In March, the U.S. Department of Agriculture (USDA) announced its plan to ship 500 metric tons of surplus U.S. peanuts to Haiti. The surplus stems from a 2014 Farm Bill that incentivizes an increase in peanut and other crop production. The Department planned to ship the peanuts to malnourished school children in Haiti.
Sounds like a good plan right? In reality, it’s not.
The initiative to ship peanuts may be beneficial to U.S. farmers and the U.S. government, but it would have devastating effects on small farmers in Haiti. Every year, over 150,000 Haitian farmers produce 70,000 metric tons of peanuts. Peanut production in Haiti employs over half a million people, the majority of which are women. Peanuts are a critical part of Haiti’s economy—now more than ever as Haiti is in its third year of drought and peanuts are a drought resistant crop.
In response to the plan, over sixty Haitian and U.S. organizations sent an open letter in opposition to the USDA shipment for these reasons.
The Office of Social Justice (OSJ) was soon contacted by World Renew’s technical advisor on food security and agriculture, who asked us to advocate against the peanut shipment as well. World Renew field staff in Haiti confirmed the damaging effects the planned shipment would have on small farmers in Haiti. World Renew has been working in Haiti since 1975 on such initiatives as offering training to improve agricultural techniques, providing relief programs following devastating natural disasters, and assisting displaced Haitian families.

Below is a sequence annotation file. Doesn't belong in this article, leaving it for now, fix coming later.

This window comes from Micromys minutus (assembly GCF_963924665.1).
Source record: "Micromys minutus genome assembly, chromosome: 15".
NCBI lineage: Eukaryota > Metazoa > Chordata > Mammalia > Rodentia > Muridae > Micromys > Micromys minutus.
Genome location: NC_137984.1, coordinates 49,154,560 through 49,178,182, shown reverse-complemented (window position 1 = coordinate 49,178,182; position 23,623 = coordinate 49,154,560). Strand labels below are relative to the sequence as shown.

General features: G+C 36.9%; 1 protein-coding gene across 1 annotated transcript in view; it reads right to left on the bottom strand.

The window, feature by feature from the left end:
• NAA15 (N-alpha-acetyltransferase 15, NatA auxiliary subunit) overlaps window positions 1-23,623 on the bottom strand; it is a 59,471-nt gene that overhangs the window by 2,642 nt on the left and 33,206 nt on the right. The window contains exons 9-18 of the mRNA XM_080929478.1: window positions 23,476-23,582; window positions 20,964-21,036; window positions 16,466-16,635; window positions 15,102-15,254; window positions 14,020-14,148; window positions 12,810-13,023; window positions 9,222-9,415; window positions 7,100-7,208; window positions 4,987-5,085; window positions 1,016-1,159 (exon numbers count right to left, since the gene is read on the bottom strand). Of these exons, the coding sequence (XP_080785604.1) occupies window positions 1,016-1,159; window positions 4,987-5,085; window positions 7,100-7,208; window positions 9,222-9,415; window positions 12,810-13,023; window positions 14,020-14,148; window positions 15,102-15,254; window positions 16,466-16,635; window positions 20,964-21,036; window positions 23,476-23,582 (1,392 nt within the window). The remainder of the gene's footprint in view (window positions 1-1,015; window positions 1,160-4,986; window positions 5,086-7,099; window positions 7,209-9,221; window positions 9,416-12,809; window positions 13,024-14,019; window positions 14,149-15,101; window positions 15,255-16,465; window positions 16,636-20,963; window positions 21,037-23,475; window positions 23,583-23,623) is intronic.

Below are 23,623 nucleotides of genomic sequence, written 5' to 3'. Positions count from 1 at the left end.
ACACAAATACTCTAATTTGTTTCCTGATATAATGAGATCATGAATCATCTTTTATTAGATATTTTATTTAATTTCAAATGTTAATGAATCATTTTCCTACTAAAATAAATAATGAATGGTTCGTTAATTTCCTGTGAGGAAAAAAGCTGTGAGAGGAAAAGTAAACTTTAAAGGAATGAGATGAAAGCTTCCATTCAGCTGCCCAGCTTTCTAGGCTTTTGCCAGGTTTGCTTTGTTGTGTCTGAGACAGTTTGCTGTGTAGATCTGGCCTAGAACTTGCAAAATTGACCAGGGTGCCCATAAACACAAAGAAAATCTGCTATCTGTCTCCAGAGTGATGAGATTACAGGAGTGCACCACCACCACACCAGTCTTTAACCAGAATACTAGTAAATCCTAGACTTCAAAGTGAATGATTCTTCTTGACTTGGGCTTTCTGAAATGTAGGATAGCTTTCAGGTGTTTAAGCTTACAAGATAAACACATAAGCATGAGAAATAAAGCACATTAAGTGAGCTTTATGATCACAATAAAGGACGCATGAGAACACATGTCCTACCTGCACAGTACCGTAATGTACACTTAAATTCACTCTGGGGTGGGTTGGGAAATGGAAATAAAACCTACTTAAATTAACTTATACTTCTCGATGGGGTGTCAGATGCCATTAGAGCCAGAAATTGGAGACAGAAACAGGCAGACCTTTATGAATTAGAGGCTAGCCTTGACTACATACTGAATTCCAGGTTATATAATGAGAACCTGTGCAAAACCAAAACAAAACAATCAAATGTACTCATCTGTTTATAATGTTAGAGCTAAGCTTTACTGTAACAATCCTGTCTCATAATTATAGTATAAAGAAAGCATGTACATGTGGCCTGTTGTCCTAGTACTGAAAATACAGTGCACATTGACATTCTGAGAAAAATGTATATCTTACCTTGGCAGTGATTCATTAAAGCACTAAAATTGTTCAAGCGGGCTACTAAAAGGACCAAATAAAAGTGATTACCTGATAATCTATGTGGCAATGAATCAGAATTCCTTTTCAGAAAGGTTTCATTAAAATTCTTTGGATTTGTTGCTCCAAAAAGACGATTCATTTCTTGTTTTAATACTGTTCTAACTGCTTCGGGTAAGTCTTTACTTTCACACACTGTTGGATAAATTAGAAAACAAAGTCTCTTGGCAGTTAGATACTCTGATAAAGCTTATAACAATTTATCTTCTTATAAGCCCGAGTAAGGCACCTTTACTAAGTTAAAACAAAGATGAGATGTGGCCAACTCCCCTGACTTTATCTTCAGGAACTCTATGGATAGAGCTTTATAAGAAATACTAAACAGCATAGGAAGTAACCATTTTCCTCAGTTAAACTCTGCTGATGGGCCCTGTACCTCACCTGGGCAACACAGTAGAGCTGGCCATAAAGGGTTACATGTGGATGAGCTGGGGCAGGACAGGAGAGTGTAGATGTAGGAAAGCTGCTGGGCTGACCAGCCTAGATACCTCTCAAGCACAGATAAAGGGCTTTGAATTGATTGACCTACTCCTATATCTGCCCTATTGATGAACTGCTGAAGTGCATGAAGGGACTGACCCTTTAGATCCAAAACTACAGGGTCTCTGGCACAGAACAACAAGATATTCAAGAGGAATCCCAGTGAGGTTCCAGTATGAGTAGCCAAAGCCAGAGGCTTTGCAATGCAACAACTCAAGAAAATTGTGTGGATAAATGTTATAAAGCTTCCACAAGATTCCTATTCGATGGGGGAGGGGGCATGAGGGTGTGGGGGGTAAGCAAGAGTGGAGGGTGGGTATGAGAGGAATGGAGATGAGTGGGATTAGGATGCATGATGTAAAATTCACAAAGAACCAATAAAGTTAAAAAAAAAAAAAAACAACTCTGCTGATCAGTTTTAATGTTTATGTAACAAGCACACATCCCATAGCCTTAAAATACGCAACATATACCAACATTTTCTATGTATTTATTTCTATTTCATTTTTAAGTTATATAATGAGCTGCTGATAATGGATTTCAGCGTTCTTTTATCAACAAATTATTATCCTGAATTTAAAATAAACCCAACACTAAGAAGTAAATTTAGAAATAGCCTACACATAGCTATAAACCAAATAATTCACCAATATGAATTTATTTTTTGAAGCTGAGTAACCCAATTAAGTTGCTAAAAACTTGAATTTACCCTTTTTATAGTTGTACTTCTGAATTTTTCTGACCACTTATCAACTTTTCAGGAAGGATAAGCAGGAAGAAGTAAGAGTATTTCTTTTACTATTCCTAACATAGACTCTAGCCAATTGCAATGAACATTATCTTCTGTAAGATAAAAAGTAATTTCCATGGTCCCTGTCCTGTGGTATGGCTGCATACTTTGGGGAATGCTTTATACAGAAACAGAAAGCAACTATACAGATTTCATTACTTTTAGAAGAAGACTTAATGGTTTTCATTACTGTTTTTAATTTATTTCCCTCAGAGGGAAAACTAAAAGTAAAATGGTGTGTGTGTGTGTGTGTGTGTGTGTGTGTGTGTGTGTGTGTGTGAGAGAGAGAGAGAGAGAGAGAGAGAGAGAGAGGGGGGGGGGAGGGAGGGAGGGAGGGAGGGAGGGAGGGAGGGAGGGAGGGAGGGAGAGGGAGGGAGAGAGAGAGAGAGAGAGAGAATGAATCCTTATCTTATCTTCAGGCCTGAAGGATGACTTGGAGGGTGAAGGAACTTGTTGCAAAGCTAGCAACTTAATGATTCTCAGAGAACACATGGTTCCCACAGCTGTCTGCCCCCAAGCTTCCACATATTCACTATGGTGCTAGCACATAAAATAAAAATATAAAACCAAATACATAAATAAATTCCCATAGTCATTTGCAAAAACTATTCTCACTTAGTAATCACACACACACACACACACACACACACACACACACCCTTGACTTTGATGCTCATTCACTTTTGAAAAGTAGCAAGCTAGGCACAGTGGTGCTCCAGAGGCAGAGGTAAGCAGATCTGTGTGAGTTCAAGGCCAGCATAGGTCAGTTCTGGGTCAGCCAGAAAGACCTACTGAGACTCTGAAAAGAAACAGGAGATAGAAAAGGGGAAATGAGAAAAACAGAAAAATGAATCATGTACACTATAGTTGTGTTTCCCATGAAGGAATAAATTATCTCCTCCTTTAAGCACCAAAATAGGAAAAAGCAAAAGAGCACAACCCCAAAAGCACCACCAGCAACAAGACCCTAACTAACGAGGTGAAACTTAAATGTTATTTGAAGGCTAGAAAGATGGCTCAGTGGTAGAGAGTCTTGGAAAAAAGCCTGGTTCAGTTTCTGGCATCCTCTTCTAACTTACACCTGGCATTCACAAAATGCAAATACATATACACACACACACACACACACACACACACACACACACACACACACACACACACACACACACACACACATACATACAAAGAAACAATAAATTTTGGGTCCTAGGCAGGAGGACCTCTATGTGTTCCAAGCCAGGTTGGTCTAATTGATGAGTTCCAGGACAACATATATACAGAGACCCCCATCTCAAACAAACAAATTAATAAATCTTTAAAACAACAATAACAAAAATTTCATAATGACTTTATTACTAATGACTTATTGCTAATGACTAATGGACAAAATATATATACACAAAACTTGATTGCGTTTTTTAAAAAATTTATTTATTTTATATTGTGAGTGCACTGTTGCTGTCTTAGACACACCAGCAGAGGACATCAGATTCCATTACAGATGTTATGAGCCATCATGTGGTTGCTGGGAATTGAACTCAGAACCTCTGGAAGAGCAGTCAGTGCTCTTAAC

Together, OSJ and World Renew wrote a letter to the three USDA agencies involved in organizing and implementing the peanut shipment. The letter expressed opposition to the planned shipment and urged the USDA to invest in alternative development and aid initiatives that would have real benefits for the people of Haiti.
Due to the outcry against the peanut shipment, the USDA worked with the United Nations World Food Programme (WFP) to mitigate the effects the surplus peanuts would have on the Haitian economy and small farmers. The USDA did this by packaging the peanuts in individual bags, distributing them only at schools for snacks, and developing a monitoring and evaluation program with the WFP. Although the USDA did not halt the shipment as requested and although it is hard to ensure that small farmers will not be negatively affected, the USDA did listen and make changes due to our combined advocacy with other organizations!
It is critical to have a connection and dialogue between development staff on the ground and advocates working for policy change. Advocacy needs to be grounded in the voices of those affected. World Renew and OSJ communicate and work together to make sure that the policies advocated for in the U.S. work for the marginalized communities served by World Renew and the Christian Reformed Church.
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Editor’s note: This post is part of our Advocacy Works series. Want to read another advocacy success story? Read about how World Renew and the OSJ worked together to promote nutrition during the crucial first 1,000 days of babies' lives here.
[Image: Flickr user Andrew Malone. Adapted from original with permission.]